For the most part, iSCSI operates as a clear-text protocol. For security reasons, it is advisable to configure the iSCSI filer security controls to provide secure initiator login. The reason is that Fibre Channel, by definition, will be using a different communication path from Fibre Cabling to SAN switches from the Ethernet traffic. Hence, a Fibre Channel shared disk LUN has the ability to provide quorum in case of a complete network failure between sites.

On the other hand, you will need to set up and manage a complex cross-site SAN zoning infrastructure. Alternative multi-site DB2 HA topologies Now we discuss how the two topologies we have designed, tested, and discussed in this paper can be modified to address specific needs based on the network topology available. Note that our treatment of these alternative topologies will be brief, but should provide you with a good idea about how to plan and configure your setup.

This configuration is useful only if the private network path including switches, routers, Ethernet cabling, etc. Otherwise, it is not very useful since a network failure at one site will bring down both private and public links. The advantage of this topology is cluster communication redundancy. Note that these network equivalencies can only be created to group NICs local to the node.

The DB2 integrated HA solution does permit network equivalencies between subnets. Similar to our implementations in this paper, using a Service IP is not supported in this topology. Such a topology using an arbitrator node is shown in Figure 4. As you can see, the practicability to create such a multi-site subnet when nodes are placed in different continents like our topologies is highly unlikely. Hence, such a topology will mostly be applicable to sites located reasonably close such as within a metropolitan area or a within a state, for example.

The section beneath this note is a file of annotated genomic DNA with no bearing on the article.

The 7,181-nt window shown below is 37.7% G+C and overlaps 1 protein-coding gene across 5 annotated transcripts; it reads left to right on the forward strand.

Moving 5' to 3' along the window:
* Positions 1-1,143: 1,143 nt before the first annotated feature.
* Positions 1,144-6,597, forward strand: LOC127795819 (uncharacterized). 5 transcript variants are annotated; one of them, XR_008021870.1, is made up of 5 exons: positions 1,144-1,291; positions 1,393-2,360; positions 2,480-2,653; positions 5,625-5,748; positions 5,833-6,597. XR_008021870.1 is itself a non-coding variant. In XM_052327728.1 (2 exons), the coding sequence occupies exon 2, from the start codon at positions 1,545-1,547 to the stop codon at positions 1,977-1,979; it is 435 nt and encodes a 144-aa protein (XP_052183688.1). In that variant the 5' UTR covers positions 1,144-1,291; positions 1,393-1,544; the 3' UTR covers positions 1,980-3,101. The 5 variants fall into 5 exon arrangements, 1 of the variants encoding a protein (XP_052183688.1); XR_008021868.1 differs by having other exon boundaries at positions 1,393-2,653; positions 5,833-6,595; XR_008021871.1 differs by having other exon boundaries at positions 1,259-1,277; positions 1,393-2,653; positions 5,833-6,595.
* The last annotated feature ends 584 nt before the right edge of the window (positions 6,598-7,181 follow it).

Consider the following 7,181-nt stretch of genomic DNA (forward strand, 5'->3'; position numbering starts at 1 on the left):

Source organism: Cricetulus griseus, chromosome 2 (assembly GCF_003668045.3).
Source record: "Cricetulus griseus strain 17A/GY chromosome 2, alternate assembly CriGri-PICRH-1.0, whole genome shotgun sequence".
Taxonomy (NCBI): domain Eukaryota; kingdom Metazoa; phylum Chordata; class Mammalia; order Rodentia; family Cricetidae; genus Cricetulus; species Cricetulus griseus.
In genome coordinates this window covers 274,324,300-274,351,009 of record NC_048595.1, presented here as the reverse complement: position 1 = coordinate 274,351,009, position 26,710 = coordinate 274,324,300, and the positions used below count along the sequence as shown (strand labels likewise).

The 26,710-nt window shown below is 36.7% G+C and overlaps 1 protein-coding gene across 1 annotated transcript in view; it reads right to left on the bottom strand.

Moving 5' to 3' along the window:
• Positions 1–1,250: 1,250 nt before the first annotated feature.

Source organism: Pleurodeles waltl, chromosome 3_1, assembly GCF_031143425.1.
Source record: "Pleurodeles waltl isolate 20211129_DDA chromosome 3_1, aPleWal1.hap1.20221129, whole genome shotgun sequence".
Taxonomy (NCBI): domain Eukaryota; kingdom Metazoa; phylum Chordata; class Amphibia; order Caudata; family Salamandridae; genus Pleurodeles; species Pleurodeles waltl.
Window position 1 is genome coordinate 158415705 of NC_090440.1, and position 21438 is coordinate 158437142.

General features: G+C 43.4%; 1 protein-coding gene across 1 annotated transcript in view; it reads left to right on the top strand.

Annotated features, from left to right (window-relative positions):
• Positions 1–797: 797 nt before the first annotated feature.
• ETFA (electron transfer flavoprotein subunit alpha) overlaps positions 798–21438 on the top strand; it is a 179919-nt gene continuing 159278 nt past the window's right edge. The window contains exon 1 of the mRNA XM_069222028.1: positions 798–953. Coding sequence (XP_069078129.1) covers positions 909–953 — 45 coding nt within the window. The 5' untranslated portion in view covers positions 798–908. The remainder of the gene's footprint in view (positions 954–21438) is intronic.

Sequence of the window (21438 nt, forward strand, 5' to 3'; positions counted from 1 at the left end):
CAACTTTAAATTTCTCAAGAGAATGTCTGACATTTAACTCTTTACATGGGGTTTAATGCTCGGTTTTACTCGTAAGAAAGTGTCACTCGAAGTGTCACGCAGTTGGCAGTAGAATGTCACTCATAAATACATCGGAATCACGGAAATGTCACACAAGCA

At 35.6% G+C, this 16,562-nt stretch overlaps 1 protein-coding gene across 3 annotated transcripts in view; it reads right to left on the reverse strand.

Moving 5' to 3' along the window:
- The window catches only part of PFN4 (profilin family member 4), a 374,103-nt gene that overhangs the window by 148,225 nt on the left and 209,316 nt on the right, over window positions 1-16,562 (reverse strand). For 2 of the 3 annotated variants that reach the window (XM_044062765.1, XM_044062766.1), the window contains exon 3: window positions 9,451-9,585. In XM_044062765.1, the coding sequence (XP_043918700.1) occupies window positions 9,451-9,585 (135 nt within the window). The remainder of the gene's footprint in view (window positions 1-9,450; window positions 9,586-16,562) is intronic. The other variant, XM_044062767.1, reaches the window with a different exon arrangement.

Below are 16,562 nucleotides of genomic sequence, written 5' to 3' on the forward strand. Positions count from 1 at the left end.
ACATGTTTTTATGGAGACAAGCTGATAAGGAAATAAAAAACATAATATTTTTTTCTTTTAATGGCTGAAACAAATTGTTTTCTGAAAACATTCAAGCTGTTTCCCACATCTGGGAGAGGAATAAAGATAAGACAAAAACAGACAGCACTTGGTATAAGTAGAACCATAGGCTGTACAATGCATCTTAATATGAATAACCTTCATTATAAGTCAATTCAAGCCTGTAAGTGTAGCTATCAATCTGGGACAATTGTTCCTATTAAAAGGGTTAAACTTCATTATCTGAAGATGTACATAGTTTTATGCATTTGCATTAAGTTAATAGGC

Managing long-distance multi-site DB2 HA clusters When a cluster configuration spans across sites with a public cloud in the middle and private corporate trunks, you need to pay special attention to the behavior of your network topology. In particular, the network must be reliable and any firewalls must continue to allow access to the required ports as described in this document. A stable network and proper Firewall configuration are critical piece of a successful cluster solution.

Monitoring RSCT cluster communications Successful cluster operations depend on a stable network environment. Hence it's necessary to continuously monitor the status of the network, especially to record and monitor the latency between each node in the RSCT cluster. In case of higher network latency, by modifying RSCT Communication Group parameters such as, Sensitivity, Heartbeat period, and Ping Grace period, we can improve cluster stability with respect to network glitches.

We suggest that you start with these initial values given below and monitor and tune further based upon the characteristics of your own network topology. Missed HBs: 1. Missed HBs: 2. Missed HBs: 3. Limit: Limit: 10". Now look for message "Reachable nodes [ Record the latency between each node in your RSCT cluster and periodically keep track of the latency changes. Note that tiebreaker is never exercised except in the case where there is a potential split brain e.

Therefore, the only time we will notice the loss of the DISK tiebreaker is when one of the nodes has failed and the other node tried to acquire a lock on the tiebreaker device. Monitoring the quorum DISK tiebreaker A fairly rudimentary way to monitor the quorum disk tiebreaker device is to use the lspath command in AIX environments to periodically verify using a cron job if the hdisk used by the tiebreaker is accessibly on both nodes. The following shell script checktb.

Note that if you get a message that there has been no heartbeat connection for some time, it could mean that the Topology Services subsystem is not running. Disabling High Availability To disable the HA configuration for a particular instance, the db2haicu —disable command can be used.